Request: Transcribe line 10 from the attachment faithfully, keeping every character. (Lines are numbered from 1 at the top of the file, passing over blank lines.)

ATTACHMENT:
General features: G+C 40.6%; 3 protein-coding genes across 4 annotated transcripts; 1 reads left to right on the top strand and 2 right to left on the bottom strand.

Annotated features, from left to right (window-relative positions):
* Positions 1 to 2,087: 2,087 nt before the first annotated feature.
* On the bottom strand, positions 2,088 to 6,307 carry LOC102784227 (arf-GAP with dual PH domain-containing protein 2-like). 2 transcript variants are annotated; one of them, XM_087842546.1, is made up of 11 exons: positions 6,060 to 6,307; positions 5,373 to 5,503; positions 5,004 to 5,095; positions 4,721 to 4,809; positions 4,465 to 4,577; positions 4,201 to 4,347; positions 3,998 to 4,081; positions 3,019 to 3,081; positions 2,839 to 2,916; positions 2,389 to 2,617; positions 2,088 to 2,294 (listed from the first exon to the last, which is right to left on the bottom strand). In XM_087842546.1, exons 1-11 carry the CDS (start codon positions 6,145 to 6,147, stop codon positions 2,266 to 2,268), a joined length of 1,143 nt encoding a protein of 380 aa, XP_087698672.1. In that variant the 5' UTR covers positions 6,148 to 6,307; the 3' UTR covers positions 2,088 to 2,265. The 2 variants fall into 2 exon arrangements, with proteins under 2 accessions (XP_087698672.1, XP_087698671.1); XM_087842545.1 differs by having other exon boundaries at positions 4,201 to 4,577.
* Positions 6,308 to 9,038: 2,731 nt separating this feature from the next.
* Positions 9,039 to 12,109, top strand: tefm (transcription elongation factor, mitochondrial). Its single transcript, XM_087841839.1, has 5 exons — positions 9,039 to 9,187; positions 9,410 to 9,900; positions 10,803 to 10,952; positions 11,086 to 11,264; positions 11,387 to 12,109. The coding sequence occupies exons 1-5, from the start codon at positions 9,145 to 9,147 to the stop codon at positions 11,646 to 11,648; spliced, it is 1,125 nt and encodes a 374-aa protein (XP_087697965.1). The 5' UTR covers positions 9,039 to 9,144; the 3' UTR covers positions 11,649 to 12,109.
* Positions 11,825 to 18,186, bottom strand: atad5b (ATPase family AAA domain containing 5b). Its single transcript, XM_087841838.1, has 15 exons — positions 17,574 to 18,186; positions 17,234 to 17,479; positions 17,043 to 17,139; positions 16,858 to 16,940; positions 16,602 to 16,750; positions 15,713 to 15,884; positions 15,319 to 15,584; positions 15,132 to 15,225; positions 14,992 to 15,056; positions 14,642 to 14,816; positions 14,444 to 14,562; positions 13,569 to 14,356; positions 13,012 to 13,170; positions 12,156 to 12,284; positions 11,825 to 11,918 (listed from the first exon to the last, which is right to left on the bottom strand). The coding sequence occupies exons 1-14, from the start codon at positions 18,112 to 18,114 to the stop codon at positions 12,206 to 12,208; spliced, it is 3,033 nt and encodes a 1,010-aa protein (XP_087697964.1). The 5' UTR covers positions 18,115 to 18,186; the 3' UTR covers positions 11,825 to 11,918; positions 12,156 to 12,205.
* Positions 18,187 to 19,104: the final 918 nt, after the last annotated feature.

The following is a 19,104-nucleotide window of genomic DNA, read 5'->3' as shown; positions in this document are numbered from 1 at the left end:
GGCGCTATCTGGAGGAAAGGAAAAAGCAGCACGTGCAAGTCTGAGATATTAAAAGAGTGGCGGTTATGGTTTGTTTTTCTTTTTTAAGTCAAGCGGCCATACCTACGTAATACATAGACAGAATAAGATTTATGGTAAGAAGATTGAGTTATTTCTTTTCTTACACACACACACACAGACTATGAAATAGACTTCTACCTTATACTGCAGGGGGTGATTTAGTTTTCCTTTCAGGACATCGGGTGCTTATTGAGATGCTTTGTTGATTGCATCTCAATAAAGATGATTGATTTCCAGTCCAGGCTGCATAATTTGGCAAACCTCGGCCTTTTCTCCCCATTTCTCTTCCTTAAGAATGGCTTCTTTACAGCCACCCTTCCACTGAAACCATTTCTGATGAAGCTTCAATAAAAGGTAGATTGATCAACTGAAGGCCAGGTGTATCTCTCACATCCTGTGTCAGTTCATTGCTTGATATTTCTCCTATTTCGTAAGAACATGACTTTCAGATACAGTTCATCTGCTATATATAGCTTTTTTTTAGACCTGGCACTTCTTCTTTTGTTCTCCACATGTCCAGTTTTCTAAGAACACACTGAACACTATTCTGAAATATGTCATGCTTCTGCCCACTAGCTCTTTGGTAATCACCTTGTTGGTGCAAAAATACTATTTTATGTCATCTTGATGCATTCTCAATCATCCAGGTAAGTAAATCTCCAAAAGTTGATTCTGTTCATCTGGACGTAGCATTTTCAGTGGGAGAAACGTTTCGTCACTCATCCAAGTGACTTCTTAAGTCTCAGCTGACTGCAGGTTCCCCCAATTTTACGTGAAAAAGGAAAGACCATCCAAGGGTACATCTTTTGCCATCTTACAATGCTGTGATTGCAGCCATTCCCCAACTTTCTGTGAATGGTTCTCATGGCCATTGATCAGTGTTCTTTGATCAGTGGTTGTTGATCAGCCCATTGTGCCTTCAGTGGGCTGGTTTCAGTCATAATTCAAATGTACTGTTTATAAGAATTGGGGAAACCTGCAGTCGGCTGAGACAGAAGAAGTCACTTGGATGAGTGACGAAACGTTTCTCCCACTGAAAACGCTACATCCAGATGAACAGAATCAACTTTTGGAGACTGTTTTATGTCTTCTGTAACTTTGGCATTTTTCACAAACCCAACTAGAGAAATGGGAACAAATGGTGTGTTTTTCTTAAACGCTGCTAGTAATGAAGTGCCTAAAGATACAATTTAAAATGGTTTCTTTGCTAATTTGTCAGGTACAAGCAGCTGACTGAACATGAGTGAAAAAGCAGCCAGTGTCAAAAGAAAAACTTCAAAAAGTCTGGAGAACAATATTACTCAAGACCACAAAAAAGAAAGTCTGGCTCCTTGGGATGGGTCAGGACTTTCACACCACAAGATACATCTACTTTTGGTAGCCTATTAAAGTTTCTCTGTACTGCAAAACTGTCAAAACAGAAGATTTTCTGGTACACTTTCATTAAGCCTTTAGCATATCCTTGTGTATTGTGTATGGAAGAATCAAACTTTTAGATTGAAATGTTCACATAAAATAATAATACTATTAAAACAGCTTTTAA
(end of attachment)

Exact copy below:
GGCGCTATCTGGAGGAAAGGAAAAAGCAGCACGTGCAAGTCTGAGATATTAAAAGAGTGGCGGTTATGGTTTGTTTTTCTTTTTTAAGTCAAGCGGCCATACCTACGTAATACATAGACAGAATAAGATTTATGGTAAGAAGATTGAGTTATTTCTTTTCTTACACACACACACACAGACTATGAAATAGACTTCTACCTTATACTGCAGGGGGTGATTTAGTTTTCCTTTCAGGACATCGGGTGCTTATTGAGATGCTTTGTTGATTGCATCTCAATAAAGATGATTGATTTCCAGTCCAGGCTGCATAATTTGGCAAACCTCGGCCTTTTCTCCCCATTTCTCTTCCTTAAGAATGGCTTCTTTACAGCCACCCTTCCACTGAAACCATTTCTGATGAAGCTTCAATAAAAGGTAGATTGATCAACTGAAGGCCAGGTGTATCTCTCACATCCTGTGTCAGTTCATTGCTTGATATTTCTCCTATTTCGTAAGAACATGACTTTCAGATACAGTTCATCTGCTATATATAGCTTTTTTTTAGACCTGGCACTTCTTCTTTTGTTCTCCACATGTCCAGTTTTCTAAGAACACACTGAACACTATTCTGAAATATGTCATGCTTCTGCCCACTAGCTCTTTGGTAATCACCTTGTTGGTGCAAAAATACTATTTTATGTCATCTTGATGCATTCTCAATCATCCAGGTAAGTAAATCTCCAAAAGTTGATTCTGTTCATCTGGACGTAGCATTTTCAGTGGGAGAAACGTTTCGTCACTCATCCAAGTGACTTCTTAAGTCTCAGCTGACTGCAGGTTCCCCCAATTTTACGTGAAAAAGGAAAGACCATCCAAGGGTACATCTTTTGCCATCTTACAATGCTGTGATTGCAGCCATTCCCCAACTTTCTGTGAATGGTTCTCATGGCCATTGATCAGTGTTCTTTGATCAGTGGTTGTTGATCAGCCCATTGTGCCTTCAGTGGGCTGGTTTCAGTCATAATTCAAATGTACTGTTTATAAGAATTGGGGAAACCTGCAGTCGGCTGAGACAGAAGAAGTCACTTGGATGAGTGACGAAACGTTTCTCCCACTGAAAACGCTACATCCAGATGAACAGAATCAACTTTTGGAGACTGTTTTATGTCTTCTGTAACTTTGGCATTTTTCACAAACCCAACTAGAGAAATGGGAACAAATGGTGTGTTTTTCTTAAACGCTGCTAGTAATGAAGTGCCTAAAGATACAATTTAAAATGGTTTCTTTGCTAATTTGTCAGGTACAAGCAGCTGACTGAACATGAGTGAAAAAGCAGCCAGTGTCAAAAGAAAAACTTCAAAAAGTCTGGAGAACAATATTACTCAAGACCACAAAAAAGAAAGTCTGGCTCCTTGGGATGGGTCAGGACTTTCACACCACAAGATACATCTACTTTTGGTAGCCTATTAAAGTTTCTCTGTACTGCAAAACTGTCAAAACAGAAGATTTTCTGGTACACTTTCATTAAGCCTTTAGCATATCCTTGTGTATTGTGTATGGAAGAATCAAACTTTTAGATTGAAATGTTCACATAAAATAATAATACTATTAAAACAGCTTTTAA